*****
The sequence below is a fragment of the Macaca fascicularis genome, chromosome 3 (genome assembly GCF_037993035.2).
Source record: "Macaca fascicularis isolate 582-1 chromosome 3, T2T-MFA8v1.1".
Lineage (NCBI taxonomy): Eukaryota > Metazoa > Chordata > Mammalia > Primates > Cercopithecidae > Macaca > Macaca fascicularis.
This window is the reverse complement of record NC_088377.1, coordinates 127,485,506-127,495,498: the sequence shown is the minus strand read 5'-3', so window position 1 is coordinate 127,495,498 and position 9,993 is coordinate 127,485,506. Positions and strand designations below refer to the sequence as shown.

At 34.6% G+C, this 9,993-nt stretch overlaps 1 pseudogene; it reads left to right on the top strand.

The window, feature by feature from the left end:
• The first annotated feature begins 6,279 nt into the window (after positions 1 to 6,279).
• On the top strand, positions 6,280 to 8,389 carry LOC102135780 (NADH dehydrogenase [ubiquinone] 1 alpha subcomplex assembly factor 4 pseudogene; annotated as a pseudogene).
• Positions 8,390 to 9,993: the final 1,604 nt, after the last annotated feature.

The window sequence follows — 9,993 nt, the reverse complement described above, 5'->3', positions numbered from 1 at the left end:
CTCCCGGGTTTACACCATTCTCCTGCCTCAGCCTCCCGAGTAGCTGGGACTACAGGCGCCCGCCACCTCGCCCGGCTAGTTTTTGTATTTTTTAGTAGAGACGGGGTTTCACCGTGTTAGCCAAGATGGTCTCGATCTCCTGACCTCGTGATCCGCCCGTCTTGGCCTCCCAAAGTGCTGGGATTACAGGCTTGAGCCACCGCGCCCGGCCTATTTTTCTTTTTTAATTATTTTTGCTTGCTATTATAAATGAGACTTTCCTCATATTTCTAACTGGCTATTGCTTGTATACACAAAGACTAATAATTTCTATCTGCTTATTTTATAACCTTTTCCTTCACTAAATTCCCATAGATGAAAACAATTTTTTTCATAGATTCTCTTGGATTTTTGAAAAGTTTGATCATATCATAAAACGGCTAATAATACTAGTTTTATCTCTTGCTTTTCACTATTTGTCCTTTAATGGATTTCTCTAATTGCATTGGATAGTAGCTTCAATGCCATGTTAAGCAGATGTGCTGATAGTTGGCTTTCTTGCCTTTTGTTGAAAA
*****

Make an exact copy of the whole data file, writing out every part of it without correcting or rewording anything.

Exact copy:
The sequence below is a fragment of the Macaca fascicularis genome, chromosome 3 (genome assembly GCF_037993035.2).
Source record: "Macaca fascicularis isolate 582-1 chromosome 3, T2T-MFA8v1.1".
Lineage (NCBI taxonomy): Eukaryota > Metazoa > Chordata > Mammalia > Primates > Cercopithecidae > Macaca > Macaca fascicularis.
This window is the reverse complement of record NC_088377.1, coordinates 127,485,506-127,495,498: the sequence shown is the minus strand read 5'-3', so window position 1 is coordinate 127,495,498 and position 9,993 is coordinate 127,485,506. Positions and strand designations below refer to the sequence as shown.

At 34.6% G+C, this 9,993-nt stretch overlaps 1 pseudogene; it reads left to right on the top strand.

The window, feature by feature from the left end:
• The first annotated feature begins 6,279 nt into the window (after positions 1 to 6,279).
• On the top strand, positions 6,280 to 8,389 carry LOC102135780 (NADH dehydrogenase [ubiquinone] 1 alpha subcomplex assembly factor 4 pseudogene; annotated as a pseudogene).
• Positions 8,390 to 9,993: the final 1,604 nt, after the last annotated feature.

The window sequence follows — 9,993 nt, the reverse complement described above, 5'->3', positions numbered from 1 at the left end:
CTCCCGGGTTTACACCATTCTCCTGCCTCAGCCTCCCGAGTAGCTGGGACTACAGGCGCCCGCCACCTCGCCCGGCTAGTTTTTGTATTTTTTAGTAGAGACGGGGTTTCACCGTGTTAGCCAAGATGGTCTCGATCTCCTGACCTCGTGATCCGCCCGTCTTGGCCTCCCAAAGTGCTGGGATTACAGGCTTGAGCCACCGCGCCCGGCCTATTTTTCTTTTTTAATTATTTTTGCTTGCTATTATAAATGAGACTTTCCTCATATTTCTAACTGGCTATTGCTTGTATACACAAAGACTAATAATTTCTATCTGCTTATTTTATAACCTTTTCCTTCACTAAATTCCCATAGATGAAAACAATTTTTTTCATAGATTCTCTTGGATTTTTGAAAAGTTTGATCATATCATAAAACGGCTAATAATACTAGTTTTATCTCTTGCTTTTCACTATTTGTCCTTTAATGGATTTCTCTAATTGCATTGGATAGTAGCTTCAATGCCATGTTAAGCAGATGTGCTGATAGTTGGCTTTCTTGCCTTTTGTTGAAAA